Luther concluded that unredeemed human beings are dominated by obstructions; Satan, as the prince of the mortal world, never lets go of what he considers his own unless he is overpowered by a stronger power, i.e. God. When God redeems a person, he redeems the entire person, including the will, which then is liberated to serve God. No one can achieve salvation or redemption through their own willpower—people do not choose between good or evil, because they are naturally dominated by evil, and salvation is simply the product of God unilaterally changing a person’s heart and turning them to good ends. Were it not so, Luther contended, God would not be omnipotent and omniscient(citation needed) and would lack total sovereignty over creation, and Luther held that arguing otherwise was insulting to the glory of God. As such, Luther concluded that Erasmus was not actually a Christian.
https://en.wikipedia.org/wiki/On_the_Bondage_of_the_Will


#17

Keep in mind Luther’s work and Lutheran teachings are not necessarily one in the same.
Either way, this portion is important. Christ’s redemptive Act on the cross was meant for everyone.


#18

I’ve always wondered what Calvinists do with the Sermon on the Mount…


#19

St Augustine did believe that Original Sin imperils the salvation of our souls. How, then, can the Soul achieve Salvation? Augustine, following St Paul, believed that this was possible only through the Grace of God. Because Man is so sinful, nobody deserves this Grace; it is therefore unmerited. But God had offered it to all mankind when He sent Jesus to take upon himself the sins of the world. It was an offer which, because men had free will, they could reject; and if they did so, they lost the chance of Salvation. The Latin word for loss is damnum; Damnation originally meant simply the loss of Salvation. That loss was terrible enough even if it was not accompanied by the eternal pains of hellfire. Salvation was impossible without the Grace of God: mired as he was in sin, Man could not achieve it by his own efforts.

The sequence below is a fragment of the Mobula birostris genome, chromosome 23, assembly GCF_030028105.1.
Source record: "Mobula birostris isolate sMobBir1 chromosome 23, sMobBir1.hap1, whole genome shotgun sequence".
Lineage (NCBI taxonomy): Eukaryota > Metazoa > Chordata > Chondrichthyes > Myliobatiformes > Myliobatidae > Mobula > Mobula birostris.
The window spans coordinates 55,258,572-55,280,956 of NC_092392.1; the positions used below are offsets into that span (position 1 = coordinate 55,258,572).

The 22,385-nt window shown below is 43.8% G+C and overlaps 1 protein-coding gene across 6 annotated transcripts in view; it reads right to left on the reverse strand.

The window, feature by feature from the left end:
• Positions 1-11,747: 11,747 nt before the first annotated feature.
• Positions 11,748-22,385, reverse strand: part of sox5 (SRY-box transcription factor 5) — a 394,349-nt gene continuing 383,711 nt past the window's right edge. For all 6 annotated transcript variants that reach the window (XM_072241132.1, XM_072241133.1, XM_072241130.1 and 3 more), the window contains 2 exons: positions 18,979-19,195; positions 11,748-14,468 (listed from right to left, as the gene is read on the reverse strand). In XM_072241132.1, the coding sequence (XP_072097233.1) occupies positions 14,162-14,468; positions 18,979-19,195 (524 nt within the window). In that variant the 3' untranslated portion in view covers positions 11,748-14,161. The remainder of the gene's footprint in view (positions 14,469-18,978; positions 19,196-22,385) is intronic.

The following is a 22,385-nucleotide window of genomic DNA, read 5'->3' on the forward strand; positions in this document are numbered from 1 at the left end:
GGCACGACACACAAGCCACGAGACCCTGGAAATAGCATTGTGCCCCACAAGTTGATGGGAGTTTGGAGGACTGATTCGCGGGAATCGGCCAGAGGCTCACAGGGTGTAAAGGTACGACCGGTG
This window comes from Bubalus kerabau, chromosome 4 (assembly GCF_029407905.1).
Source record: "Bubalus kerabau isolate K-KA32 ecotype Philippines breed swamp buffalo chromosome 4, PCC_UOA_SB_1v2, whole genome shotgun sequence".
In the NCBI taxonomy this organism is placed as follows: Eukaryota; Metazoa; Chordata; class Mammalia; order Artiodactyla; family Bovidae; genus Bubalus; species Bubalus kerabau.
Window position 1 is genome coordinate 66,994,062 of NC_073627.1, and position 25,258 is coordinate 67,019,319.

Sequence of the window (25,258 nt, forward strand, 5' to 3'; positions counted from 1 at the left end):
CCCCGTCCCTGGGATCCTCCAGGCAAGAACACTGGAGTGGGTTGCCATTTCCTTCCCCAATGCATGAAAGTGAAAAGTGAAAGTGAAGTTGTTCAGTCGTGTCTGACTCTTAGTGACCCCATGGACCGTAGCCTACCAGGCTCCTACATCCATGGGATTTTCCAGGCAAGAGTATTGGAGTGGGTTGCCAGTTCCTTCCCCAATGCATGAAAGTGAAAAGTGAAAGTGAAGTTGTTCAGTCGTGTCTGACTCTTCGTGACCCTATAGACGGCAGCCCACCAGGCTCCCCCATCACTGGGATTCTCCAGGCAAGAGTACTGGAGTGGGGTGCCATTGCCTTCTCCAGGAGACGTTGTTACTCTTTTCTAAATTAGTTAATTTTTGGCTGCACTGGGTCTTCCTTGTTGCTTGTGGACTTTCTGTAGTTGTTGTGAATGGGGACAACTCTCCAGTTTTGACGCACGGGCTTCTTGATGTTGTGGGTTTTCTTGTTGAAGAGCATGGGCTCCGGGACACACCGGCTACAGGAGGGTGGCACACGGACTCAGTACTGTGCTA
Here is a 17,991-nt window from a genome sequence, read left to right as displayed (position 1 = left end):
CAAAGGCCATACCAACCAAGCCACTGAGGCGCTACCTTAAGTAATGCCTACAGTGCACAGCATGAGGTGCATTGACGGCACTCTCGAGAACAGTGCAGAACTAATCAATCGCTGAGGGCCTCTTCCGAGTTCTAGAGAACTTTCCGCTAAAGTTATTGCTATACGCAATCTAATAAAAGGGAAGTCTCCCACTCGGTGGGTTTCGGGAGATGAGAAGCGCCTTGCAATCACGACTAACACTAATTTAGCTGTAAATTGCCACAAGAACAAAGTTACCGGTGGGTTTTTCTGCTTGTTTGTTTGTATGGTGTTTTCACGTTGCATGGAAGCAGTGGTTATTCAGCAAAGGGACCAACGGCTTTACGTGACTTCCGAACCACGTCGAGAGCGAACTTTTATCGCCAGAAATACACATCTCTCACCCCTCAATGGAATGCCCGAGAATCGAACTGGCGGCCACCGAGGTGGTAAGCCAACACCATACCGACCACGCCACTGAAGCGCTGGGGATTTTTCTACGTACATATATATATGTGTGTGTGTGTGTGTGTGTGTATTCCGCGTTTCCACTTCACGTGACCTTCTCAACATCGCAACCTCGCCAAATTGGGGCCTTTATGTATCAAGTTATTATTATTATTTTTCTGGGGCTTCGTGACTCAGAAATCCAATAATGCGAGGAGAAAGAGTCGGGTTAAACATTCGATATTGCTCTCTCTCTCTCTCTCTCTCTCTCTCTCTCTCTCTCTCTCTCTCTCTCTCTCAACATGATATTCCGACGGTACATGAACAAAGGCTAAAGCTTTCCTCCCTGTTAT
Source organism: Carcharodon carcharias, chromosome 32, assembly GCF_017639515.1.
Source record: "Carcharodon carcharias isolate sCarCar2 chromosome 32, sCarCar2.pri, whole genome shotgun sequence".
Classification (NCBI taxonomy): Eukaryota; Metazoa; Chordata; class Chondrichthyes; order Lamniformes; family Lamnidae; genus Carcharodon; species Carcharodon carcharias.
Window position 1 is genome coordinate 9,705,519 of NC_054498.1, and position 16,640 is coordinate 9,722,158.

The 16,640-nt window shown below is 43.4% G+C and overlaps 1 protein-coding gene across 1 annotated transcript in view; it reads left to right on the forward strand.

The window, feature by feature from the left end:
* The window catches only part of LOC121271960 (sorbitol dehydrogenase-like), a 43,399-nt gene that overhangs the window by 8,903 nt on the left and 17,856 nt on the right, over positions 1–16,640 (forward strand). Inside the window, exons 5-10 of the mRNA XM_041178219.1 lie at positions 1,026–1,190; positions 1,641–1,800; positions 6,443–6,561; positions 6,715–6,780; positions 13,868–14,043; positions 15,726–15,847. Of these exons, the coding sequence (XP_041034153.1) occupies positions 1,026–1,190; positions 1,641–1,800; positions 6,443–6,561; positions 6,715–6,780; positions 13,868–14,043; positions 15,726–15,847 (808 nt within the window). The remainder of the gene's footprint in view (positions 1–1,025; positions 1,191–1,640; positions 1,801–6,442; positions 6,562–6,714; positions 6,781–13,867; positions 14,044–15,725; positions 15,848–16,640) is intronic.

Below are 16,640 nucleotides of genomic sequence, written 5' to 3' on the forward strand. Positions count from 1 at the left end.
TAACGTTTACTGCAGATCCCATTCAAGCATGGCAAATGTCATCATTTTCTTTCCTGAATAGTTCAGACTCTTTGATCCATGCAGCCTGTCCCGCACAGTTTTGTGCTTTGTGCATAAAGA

But St Augustine went further than this: some men are predestined to exercise their Will to accept the offer of Grace and others are predestined to reject it. God, being omniscient, foresees, but does not determine who will accept His Grace and who will not.

Those who accept the help of Grace are helped in their struggle against Sin; those who decline it reject it and are enslaved by Sin.

Now why would anyone exercise his Free Will to reject Grace? The implication of Augustine’s teaching is that the capacity to use our Free Will to choose or to reject the offer of Grace, though very small in all of us, is smaller in some people than it is in others. He seems to suggest that some people are constitutionally capable of using the little Will they have to accept the Grace which then strengthens that Will further. The Will of others is so weak that they cannot even take that step.

An analogy would be of men in danger of drowning in the middle of the ocean. They can all swim a little; but none of them have the capacity to reach the far-off land by swimming. They see the captain of a distant liner launch a lifeboat which can take them to salvation. The current flows strongly in the opposite direction; even so, there are some swimmers who are constitutionally capable of reaching the lifeboat, whose crew will then help them to reach the liner. But there are some who, though they do try, are just too weak: the current sweeps them away. (Even the suggestion that constitutional strength or weakness are involved may sometimes be inappropriate: the strong swimmer may be strong because he has freely chosen to take a lot of exercise in the swimming pool; the weak swimmer may be weak because he has freely chosen to be a couch-potato instead.)
https://philosophynow.org/issues/20/Free_will_and_Predestination

Interesting article - this is St. Augustine (according to this author anyway). Predestination.

And yes of course Christ dies for everyone. I don’t dispute that. But why do only some get saved. There is not that much daylight between Catholics/Lutherans/Calvinists on this when you get right down to it. Still, I am not a Calvinist for many reasons. :slightly_smiling_face:


#20

Which parts?